When my wife and I had our daughter we knew about as much as every other first time parent – that is to say we were utterly clueless. Once she was cleaned up I sat and held my new baby for nearly 30 minutes before a nurse came in and asked, “Do you have a diaper on that baby?” She didn’t have a diaper on, and the look that nurse gave me convinced me I had missed an important step in the process. Luckily our daughter was all of 30 minutes old, so she didn’t have much comprehension of me missing this important step. (And lucky for me, she didn’t go to the bathroom in that time!)
With every new endeavor it helps to have clear steps to follow. When it came to caring for my new daughter, I needed some clear steps to ensure she was well cared for as she acclimated to becoming part of our family. Much like I needed a plan to care for my daughter during her early days, we similarly need a plan when it comes to caring for new volunteers during their early days on our teams. Here is a simple 3 step plan that will help volunteers land well onto a team:
1. Give Them Someone To KNOW – The most important thing you can do to help someone land on your volunteer team is connect them to relationships. The first time someone shows up to serve make sure you give them people to know on the team. They should have a chance to learn names and get comfortable with members of the team. Good relational connects help create a solid foundation for a sense of belonging on the team.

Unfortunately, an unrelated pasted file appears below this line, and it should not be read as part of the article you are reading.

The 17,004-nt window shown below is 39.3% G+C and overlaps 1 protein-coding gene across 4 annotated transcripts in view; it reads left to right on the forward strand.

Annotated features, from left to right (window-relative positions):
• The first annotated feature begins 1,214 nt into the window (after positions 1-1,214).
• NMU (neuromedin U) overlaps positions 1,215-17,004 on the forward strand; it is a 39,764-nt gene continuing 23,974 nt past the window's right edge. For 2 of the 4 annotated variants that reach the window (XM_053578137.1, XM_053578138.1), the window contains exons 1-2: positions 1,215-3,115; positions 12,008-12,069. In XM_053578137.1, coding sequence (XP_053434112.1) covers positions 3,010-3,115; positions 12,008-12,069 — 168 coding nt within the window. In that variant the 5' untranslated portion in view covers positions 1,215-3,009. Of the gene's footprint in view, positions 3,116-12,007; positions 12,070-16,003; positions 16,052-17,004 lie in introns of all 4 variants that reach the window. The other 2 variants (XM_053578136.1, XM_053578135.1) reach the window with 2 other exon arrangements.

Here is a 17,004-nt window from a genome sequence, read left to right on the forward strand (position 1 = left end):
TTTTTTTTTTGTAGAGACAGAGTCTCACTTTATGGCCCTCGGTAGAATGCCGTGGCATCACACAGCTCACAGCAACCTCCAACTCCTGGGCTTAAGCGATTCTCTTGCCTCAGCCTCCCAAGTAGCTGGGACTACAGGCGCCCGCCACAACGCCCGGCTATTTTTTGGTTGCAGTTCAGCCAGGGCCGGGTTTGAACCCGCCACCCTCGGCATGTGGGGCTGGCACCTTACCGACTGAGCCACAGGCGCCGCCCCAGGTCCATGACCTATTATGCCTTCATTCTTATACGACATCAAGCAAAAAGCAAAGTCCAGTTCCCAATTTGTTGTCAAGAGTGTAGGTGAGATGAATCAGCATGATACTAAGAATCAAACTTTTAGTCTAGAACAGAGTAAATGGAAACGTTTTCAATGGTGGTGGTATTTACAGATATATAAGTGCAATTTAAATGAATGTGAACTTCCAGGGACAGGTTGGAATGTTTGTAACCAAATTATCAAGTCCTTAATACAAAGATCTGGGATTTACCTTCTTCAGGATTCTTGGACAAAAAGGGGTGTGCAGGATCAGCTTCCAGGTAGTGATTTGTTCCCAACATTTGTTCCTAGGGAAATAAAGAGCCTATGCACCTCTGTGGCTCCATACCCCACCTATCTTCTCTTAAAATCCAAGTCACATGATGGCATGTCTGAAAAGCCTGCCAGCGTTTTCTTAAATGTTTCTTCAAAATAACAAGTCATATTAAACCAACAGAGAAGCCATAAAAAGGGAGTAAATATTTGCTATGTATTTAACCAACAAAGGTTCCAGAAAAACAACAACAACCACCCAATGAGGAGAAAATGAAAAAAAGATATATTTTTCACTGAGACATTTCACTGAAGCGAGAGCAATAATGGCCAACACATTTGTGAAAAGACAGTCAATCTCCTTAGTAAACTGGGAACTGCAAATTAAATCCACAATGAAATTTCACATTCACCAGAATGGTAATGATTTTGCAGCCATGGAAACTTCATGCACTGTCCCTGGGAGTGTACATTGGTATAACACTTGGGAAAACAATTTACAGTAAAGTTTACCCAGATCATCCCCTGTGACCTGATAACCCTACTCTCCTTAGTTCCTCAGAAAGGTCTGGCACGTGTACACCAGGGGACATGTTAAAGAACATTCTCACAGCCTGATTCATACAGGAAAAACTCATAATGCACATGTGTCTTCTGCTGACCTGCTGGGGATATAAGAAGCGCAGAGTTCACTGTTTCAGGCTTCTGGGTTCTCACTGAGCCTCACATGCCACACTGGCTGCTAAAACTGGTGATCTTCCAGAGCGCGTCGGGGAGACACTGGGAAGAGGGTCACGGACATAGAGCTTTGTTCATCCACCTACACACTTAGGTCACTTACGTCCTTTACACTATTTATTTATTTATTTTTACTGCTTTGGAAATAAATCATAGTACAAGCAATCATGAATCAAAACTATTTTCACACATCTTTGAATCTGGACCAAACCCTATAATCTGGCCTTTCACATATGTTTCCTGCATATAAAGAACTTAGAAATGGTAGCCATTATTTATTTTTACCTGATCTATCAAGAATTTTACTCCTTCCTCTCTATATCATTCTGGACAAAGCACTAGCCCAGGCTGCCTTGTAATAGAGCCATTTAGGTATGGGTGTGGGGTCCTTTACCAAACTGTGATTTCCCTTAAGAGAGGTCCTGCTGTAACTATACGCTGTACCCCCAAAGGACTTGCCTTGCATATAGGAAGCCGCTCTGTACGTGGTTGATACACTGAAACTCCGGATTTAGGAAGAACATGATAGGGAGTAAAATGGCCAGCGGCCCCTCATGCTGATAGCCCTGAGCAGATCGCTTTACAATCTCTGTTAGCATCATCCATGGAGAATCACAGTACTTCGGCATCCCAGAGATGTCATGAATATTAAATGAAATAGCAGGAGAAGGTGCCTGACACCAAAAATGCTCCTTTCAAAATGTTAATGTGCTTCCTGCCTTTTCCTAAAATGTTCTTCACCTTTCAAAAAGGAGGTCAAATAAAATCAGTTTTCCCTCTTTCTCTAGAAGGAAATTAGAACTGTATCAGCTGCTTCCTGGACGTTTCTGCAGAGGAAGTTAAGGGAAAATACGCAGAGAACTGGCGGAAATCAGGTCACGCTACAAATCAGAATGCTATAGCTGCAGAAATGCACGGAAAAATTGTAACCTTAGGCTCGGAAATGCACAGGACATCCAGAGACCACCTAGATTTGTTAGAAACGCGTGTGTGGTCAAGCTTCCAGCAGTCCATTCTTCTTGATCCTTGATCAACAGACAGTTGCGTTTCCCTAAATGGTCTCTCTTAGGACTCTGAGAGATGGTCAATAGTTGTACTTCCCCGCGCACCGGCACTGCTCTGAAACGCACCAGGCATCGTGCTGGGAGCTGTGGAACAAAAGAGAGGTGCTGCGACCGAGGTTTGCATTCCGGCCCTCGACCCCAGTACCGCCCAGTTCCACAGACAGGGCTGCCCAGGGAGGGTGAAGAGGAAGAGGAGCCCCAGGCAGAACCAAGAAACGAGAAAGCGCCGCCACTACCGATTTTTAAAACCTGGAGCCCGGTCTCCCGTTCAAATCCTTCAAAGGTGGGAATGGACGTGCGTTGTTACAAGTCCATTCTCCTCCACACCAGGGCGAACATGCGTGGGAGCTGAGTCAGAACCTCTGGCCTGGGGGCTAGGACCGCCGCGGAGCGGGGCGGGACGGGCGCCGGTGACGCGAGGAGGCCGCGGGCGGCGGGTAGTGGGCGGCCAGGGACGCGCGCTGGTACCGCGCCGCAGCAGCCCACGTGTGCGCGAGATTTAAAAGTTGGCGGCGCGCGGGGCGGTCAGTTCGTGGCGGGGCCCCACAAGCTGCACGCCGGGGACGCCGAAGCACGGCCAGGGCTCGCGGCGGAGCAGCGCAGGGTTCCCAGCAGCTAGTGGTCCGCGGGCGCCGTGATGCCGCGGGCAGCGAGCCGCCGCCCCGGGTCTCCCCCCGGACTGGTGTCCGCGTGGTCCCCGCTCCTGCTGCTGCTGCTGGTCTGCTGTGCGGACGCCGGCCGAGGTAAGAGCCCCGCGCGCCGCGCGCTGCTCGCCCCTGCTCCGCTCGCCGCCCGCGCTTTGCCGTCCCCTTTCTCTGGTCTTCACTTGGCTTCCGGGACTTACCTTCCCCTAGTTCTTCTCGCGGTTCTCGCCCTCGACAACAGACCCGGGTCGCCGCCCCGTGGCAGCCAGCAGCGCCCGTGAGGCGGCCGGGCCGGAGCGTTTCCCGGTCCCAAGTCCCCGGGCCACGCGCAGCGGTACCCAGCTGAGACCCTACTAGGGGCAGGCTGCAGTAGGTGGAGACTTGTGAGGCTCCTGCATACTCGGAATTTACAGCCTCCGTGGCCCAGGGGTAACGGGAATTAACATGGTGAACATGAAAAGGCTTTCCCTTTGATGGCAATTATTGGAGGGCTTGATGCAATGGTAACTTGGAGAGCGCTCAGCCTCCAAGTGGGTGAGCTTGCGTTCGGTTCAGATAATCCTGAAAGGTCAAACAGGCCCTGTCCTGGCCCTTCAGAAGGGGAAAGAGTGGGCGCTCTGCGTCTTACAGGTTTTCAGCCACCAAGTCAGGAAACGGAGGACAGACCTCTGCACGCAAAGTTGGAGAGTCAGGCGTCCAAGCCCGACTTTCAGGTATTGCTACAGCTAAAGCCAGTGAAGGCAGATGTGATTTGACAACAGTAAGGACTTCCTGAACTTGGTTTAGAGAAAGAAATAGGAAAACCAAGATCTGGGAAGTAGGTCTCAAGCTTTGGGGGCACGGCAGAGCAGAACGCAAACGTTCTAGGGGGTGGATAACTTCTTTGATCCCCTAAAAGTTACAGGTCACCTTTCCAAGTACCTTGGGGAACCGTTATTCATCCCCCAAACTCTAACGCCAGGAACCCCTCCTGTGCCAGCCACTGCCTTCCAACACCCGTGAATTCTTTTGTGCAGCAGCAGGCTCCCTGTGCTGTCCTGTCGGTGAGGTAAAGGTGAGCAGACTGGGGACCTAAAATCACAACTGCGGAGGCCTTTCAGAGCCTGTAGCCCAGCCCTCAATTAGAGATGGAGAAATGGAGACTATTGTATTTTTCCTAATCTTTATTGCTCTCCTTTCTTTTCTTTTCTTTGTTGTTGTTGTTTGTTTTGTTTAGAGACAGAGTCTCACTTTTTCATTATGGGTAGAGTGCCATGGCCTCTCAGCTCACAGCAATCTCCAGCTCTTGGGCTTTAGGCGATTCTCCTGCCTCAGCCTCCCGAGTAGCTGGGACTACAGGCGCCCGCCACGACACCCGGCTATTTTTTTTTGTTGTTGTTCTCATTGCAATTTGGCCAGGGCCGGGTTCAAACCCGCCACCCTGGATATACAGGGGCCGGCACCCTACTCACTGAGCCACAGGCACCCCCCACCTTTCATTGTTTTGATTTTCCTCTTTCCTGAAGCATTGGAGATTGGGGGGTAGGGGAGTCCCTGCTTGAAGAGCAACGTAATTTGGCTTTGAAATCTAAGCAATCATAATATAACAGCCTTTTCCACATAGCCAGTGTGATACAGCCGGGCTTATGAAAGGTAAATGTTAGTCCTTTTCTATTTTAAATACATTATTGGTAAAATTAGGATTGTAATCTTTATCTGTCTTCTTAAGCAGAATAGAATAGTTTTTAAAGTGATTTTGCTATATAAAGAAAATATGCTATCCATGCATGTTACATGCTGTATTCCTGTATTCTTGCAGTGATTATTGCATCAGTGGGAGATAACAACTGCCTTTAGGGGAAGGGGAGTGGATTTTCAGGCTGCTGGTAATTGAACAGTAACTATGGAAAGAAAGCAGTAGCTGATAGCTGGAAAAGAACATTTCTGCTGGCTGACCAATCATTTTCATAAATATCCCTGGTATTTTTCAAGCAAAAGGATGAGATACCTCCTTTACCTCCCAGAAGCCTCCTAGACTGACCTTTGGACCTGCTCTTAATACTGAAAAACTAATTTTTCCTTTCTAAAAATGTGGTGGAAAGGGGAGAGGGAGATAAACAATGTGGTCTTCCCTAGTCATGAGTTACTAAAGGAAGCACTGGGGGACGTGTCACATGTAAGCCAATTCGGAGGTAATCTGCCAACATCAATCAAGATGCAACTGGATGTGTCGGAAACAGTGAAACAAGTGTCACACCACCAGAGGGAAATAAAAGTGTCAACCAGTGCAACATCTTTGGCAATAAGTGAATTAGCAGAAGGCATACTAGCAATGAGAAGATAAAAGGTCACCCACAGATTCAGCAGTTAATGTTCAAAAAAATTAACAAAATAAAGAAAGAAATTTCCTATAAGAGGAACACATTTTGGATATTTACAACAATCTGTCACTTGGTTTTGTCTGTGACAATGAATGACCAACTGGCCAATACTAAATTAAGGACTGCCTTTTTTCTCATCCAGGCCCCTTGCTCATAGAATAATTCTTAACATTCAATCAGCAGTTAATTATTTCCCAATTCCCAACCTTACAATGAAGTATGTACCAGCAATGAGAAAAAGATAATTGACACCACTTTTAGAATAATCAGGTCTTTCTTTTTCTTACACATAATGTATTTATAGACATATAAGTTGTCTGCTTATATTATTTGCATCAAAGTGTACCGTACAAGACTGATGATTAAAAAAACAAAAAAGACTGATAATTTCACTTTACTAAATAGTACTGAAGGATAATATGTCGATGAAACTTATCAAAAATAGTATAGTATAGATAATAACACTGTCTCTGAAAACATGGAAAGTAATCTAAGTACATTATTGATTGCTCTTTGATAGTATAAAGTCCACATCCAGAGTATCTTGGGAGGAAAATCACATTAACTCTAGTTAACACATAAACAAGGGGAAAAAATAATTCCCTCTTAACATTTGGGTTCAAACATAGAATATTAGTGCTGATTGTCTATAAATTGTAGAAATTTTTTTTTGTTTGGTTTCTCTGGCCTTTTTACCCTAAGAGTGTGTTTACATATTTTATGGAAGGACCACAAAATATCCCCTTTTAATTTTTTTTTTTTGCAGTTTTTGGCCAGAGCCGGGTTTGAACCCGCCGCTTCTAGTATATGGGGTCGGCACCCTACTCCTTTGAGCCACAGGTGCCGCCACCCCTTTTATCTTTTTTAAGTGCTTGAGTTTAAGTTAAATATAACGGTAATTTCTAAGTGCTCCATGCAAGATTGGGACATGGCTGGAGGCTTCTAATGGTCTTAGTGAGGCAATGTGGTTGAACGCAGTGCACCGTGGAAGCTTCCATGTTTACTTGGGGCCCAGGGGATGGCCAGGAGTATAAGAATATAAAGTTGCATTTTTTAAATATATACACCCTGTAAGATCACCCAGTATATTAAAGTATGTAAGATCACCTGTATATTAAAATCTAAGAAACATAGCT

2. Give Them Something To DO – Allow them to “get their hands dirty” as a part of your team. At first they might not be able to carry a lot of weight, but it is essential that they get opportunities so they can feel useful and so you can learn their strengths and weaknesses. Giving them something to do might not remove weight from your shoulders at first – in fact it will probably add to it. However if you don’t see where they have skills or flaws you cannot lead them to their full potential.
3. Give Them Something To OWN – A person has fully landed on your team when they have something they can own. It is at this point they are on the schedule and they have a specific post on the team. When a volunteer has something to own, they have responsibility and an awareness that if they don’t show up then the team suffers. When you help a volunteer to own something, you allow them to connect into ongoing meaningful service.
Every team is different, and the pacing of how you walk through these 3 steps can vary. However embracing these 3 steps in order is the key to creating great volunteer engagement on your team.